Migraine is a type of primary headache disorder that can cause severe pain and other symptoms. People with migraine may experience recurring episodes or attacks that can last from four to 72 hours. Symptoms of migraine include throbbing or pulsating pain, usually on one side of the head, nausea, vomiting, and extreme sensitivity to light and sound. Formerly called transformed migraines, chronic migraine headaches are migraine headaches that occur more than 15 days.
A day or two before a migraine, you may notice subtle changes that warn of an impending migraine, such as constipation, mood swings from depression to euphoria, food cravings, stiff neck, increased thirst and frequent urination or yawning. After a migraine attack, you may feel exhausted, confused, and exhausted for up to a day. Sudden head movement can cause pain again briefly. Experts estimate that almost half of the adult population experiences headaches and 12% of Americans suffer from migraines.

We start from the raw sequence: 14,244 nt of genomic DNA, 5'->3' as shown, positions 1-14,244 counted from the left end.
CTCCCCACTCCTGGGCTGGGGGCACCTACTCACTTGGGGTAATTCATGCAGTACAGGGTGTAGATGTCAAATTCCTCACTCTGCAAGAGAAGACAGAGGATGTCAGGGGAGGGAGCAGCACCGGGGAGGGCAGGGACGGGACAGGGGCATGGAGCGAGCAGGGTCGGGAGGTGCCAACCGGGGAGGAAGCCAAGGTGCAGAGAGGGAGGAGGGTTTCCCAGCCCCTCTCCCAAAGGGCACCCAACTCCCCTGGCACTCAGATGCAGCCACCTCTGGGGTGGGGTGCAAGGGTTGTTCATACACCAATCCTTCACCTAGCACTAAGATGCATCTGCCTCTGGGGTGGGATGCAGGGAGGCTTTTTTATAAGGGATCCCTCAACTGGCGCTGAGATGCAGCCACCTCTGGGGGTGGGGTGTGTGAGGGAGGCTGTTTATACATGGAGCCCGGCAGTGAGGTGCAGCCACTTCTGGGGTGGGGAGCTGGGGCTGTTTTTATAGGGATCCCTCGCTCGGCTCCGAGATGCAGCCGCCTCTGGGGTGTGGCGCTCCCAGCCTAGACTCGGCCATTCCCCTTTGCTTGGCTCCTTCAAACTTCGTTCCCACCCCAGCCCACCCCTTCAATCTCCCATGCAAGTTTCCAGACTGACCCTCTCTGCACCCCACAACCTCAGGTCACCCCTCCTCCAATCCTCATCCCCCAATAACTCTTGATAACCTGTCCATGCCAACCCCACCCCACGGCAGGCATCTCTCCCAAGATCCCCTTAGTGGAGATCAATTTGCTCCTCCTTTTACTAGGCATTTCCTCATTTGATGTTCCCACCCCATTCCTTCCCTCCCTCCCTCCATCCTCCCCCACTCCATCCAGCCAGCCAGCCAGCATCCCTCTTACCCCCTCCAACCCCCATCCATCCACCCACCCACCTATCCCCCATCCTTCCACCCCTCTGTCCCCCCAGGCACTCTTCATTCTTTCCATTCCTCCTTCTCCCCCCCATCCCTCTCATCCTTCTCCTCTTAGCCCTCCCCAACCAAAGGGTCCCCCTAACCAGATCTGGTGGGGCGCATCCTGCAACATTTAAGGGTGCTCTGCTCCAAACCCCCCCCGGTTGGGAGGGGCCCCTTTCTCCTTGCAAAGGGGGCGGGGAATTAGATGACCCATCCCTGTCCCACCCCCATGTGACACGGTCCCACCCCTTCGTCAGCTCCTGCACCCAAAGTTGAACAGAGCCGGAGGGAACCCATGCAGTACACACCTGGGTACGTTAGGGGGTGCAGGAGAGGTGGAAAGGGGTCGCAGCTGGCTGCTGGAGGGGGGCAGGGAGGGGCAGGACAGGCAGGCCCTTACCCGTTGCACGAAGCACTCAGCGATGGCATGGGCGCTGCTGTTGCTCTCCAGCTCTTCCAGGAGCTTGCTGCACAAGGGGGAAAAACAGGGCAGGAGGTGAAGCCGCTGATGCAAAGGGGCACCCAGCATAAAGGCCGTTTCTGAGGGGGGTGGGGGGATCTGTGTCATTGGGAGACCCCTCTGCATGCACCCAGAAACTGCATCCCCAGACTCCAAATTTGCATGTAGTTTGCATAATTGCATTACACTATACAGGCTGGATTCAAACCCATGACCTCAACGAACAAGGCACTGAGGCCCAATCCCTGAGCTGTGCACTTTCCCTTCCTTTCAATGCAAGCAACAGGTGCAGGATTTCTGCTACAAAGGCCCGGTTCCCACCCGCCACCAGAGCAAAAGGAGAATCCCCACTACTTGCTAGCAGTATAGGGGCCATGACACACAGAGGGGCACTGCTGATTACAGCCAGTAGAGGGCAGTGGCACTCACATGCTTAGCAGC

Tension headaches are a common primary headache disorder that affects about 42 percent of adults in Medication overuse headaches occur when a person takes too many medications to treat a primary headache. Identifying and treating headaches as early as possible can help a person participate in preventive treatments to minimize the chance of having another headache. If you have regular signs and symptoms of migraines, keep a record of your attacks and how you treated them. Then make an appointment with your health care provider to discuss your headaches. Cluster headaches are very painful headaches that occur on one side of the head and come in groups.
Sinus headaches are often treated with decongestants, antihistamines, and sometimes antibiotics, if the headache is caused by a bacterial infection. And because headaches happen every day, many people tend to take too many pain relievers, both prescription and over-the-counter, and use these medications daily, even when they don't have a headache.